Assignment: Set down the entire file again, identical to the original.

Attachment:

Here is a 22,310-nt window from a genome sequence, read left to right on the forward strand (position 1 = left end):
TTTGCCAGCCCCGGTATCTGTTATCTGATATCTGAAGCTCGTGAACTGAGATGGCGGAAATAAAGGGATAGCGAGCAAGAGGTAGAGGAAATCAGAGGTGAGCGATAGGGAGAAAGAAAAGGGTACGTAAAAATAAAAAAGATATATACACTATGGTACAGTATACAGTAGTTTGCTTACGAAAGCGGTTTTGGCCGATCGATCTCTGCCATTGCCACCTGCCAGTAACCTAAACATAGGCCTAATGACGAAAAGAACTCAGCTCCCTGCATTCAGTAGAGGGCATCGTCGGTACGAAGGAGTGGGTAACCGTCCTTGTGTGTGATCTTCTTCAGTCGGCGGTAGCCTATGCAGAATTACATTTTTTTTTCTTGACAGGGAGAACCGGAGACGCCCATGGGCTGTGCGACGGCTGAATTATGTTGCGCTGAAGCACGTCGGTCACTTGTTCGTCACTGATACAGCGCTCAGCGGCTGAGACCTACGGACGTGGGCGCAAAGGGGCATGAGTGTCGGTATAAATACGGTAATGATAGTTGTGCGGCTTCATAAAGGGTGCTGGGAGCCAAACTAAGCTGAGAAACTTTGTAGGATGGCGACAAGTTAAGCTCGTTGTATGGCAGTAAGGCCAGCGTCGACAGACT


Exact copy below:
Here is a 22,310-nt window from a genome sequence, read left to right on the forward strand (position 1 = left end):
TTTGCCAGCCCCGGTATCTGTTATCTGATATCTGAAGCTCGTGAACTGAGATGGCGGAAATAAAGGGATAGCGAGCAAGAGGTAGAGGAAATCAGAGGTGAGCGATAGGGAGAAAGAAAAGGGTACGTAAAAATAAAAAAGATATATACACTATGGTACAGTATACAGTAGTTTGCTTACGAAAGCGGTTTTGGCCGATCGATCTCTGCCATTGCCACCTGCCAGTAACCTAAACATAGGCCTAATGACGAAAAGAACTCAGCTCCCTGCATTCAGTAGAGGGCATCGTCGGTACGAAGGAGTGGGTAACCGTCCTTGTGTGTGATCTTCTTCAGTCGGCGGTAGCCTATGCAGAATTACATTTTTTTTTCTTGACAGGGAGAACCGGAGACGCCCATGGGCTGTGCGACGGCTGAATTATGTTGCGCTGAAGCACGTCGGTCACTTGTTCGTCACTGATACAGCGCTCAGCGGCTGAGACCTACGGACGTGGGCGCAAAGGGGCATGAGTGTCGGTATAAATACGGTAATGATAGTTGTGCGGCTTCATAAAGGGTGCTGGGAGCCAAACTAAGCTGAGAAACTTTGTAGGATGGCGACAAGTTAAGCTCGTTGTATGGCAGTAAGGCCAGCGTCGACAGACT